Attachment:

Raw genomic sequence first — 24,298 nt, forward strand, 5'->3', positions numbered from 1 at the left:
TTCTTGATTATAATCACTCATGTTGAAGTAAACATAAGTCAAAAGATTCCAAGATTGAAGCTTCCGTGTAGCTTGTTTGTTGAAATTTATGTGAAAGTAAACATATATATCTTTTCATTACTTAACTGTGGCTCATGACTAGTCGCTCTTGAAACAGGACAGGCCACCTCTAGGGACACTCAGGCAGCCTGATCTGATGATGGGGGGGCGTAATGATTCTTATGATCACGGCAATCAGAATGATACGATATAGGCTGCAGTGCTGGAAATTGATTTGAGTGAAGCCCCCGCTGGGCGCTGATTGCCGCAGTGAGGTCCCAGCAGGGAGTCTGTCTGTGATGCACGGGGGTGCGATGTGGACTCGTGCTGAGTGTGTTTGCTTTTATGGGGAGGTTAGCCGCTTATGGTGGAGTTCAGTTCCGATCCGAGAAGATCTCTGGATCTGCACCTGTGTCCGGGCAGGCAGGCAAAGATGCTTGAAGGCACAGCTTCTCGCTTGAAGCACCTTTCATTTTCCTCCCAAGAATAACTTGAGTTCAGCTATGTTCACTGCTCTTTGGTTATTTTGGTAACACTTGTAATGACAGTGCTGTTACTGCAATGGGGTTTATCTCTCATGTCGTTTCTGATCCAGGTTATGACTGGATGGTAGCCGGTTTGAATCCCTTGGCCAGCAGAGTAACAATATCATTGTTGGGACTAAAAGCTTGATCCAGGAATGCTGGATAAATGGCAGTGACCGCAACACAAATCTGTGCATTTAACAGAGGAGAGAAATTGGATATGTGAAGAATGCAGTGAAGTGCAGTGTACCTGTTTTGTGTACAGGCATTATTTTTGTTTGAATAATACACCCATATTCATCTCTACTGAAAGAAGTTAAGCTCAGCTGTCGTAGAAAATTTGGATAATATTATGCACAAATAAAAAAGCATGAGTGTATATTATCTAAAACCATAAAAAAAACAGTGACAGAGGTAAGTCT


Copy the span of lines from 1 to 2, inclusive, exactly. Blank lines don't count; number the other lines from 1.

Raw genomic sequence first — 24,298 nt, forward strand, 5'->3', positions numbered from 1 at the left:
TTCTTGATTATAATCACTCATGTTGAAGTAAACATAAGTCAAAAGATTCCAAGATTGAAGCTTCCGTGTAGCTTGTTTGTTGAAATTTATGTGAAAGTAAACATATATATCTTTTCATTACTTAACTGTGGCTCATGACTAGTCGCTCTTGAAACAGGACAGGCCACCTCTAGGGACACTCAGGCAGCCTGATCTGATGATGGGGGGGCGTAATGATTCTTATGATCACGGCAATCAGAATGATACGATATAGGCTGCAGTGCTGGAAATTGATTTGAGTGAAGCCCCCGCTGGGCGCTGATTGCCGCAGTGAGGTCCCAGCAGGGAGTCTGTCTGTGATGCACGGGGGTGCGATGTGGACTCGTGCTGAGTGTGTTTGCTTTTATGGGGAGGTTAGCCGCTTATGGTGGAGTTCAGTTCCGATCCGAGAAGATCTCTGGATCTGCACCTGTGTCCGGGCAGGCAGGCAAAGATGCTTGAAGGCACAGCTTCTCGCTTGAAGCACCTTTCATTTTCCTCCCAAGAATAACTTGAGTTCAGCTATGTTCACTGCTCTTTGGTTATTTTGGTAACACTTGTAATGACAGTGCTGTTACTGCAATGGGGTTTATCTCTCATGTCGTTTCTGATCCAGGTTATGACTGGATGGTAGCCGGTTTGAATCCCTTGGCCAGCAGAGTAACAATATCATTGTTGGGACTAAAAGCTTGATCCAGGAATGCTGGATAAATGGCAGTGACCGCAACACAAATCTGTGCATTTAACAGAGGAGAGAAATTGGATATGTGAAGAATGCAGTGAAGTGCAGTGTACCTGTTTTGTGTACAGGCATTATTTTTGTTTGAATAATACACCCATATTCATCTCTACTGAAAGAAGTTAAGCTCAGCTGTCGTAGAAAATTTGGATAATATTATGCACAAATAAAAAAGCATGAGTGTATATTATCTAAAACCATAAAAAAAACAGTGACAGAGGTAAGTCT